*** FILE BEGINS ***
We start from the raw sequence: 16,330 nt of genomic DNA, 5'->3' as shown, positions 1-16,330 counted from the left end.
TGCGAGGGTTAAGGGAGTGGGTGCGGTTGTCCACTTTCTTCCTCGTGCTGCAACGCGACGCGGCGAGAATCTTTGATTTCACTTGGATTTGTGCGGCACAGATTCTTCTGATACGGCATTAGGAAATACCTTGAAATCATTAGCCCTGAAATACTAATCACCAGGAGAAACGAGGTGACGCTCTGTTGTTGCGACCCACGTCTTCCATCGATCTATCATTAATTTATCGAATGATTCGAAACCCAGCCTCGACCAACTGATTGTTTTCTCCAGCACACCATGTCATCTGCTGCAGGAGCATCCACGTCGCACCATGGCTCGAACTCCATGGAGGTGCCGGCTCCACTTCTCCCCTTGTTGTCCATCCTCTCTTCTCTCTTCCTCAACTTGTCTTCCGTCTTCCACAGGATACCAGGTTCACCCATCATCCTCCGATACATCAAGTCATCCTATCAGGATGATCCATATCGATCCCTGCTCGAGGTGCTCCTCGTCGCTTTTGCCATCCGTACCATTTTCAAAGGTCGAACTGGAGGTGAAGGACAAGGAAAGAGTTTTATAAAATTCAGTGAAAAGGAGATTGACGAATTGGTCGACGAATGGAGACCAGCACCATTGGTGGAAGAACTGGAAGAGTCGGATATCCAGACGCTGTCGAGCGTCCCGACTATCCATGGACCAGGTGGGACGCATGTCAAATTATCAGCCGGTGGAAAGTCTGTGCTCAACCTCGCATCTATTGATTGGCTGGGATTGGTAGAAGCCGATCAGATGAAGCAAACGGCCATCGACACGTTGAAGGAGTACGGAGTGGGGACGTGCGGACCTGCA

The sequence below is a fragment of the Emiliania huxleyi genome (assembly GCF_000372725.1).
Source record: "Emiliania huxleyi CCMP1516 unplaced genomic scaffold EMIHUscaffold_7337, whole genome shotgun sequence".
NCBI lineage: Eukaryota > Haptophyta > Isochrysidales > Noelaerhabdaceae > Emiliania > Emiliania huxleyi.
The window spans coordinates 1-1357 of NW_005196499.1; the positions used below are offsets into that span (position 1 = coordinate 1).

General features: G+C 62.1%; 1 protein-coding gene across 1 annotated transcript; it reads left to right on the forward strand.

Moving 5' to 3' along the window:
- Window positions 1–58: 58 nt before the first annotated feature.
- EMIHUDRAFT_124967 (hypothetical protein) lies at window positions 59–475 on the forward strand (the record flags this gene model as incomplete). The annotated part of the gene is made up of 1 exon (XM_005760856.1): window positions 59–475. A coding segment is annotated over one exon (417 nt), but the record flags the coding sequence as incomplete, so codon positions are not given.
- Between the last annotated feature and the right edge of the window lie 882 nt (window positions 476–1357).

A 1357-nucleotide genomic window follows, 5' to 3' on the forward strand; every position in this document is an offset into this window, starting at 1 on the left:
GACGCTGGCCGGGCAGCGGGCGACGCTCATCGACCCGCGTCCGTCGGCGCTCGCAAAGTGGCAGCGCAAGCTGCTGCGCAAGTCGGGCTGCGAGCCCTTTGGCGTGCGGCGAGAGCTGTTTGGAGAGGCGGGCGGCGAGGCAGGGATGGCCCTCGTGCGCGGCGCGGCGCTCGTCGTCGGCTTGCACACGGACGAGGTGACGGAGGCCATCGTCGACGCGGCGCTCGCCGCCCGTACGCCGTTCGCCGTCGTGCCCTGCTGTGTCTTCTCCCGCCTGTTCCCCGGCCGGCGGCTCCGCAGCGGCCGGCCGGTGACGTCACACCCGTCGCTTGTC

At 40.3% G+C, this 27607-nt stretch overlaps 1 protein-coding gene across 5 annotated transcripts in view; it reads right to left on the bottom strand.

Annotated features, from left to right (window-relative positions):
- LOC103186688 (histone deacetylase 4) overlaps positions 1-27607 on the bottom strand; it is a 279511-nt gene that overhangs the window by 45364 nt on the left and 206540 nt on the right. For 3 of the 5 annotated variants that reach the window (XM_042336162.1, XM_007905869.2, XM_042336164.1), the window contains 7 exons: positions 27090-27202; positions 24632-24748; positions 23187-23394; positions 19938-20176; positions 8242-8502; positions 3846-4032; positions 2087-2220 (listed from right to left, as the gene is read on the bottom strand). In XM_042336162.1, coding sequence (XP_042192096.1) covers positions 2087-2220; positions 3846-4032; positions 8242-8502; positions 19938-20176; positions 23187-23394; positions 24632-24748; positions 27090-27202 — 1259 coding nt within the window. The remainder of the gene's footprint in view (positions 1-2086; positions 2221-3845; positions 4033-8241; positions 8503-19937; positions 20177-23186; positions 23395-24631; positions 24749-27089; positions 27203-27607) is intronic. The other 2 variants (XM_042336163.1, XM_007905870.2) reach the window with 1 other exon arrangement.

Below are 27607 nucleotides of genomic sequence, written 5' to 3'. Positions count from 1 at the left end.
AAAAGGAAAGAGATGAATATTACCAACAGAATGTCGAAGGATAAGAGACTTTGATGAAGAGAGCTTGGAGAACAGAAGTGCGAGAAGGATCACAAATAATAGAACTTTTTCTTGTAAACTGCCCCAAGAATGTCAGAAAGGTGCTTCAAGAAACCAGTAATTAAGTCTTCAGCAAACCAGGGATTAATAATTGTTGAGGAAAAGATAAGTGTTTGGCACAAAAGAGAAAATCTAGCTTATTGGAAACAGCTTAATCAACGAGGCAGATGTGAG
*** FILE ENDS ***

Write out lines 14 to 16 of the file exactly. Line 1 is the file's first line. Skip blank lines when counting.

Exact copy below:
At 40.3% G+C, this 27607-nt stretch overlaps 1 protein-coding gene across 5 annotated transcripts in view; it reads right to left on the bottom strand.

Annotated features, from left to right (window-relative positions):
- LOC103186688 (histone deacetylase 4) overlaps positions 1-27607 on the bottom strand; it is a 279511-nt gene that overhangs the window by 45364 nt on the left and 206540 nt on the right. For 3 of the 5 annotated variants that reach the window (XM_042336162.1, XM_007905869.2, XM_042336164.1), the window contains 7 exons: positions 27090-27202; positions 24632-24748; positions 23187-23394; positions 19938-20176; positions 8242-8502; positions 3846-4032; positions 2087-2220 (listed from right to left, as the gene is read on the bottom strand). In XM_042336162.1, coding sequence (XP_042192096.1) covers positions 2087-2220; positions 3846-4032; positions 8242-8502; positions 19938-20176; positions 23187-23394; positions 24632-24748; positions 27090-27202 — 1259 coding nt within the window. The remainder of the gene's footprint in view (positions 1-2086; positions 2221-3845; positions 4033-8241; positions 8503-19937; positions 20177-23186; positions 23395-24631; positions 24749-27089; positions 27203-27607) is intronic. The other 2 variants (XM_042336163.1, XM_007905870.2) reach the window with 1 other exon arrangement.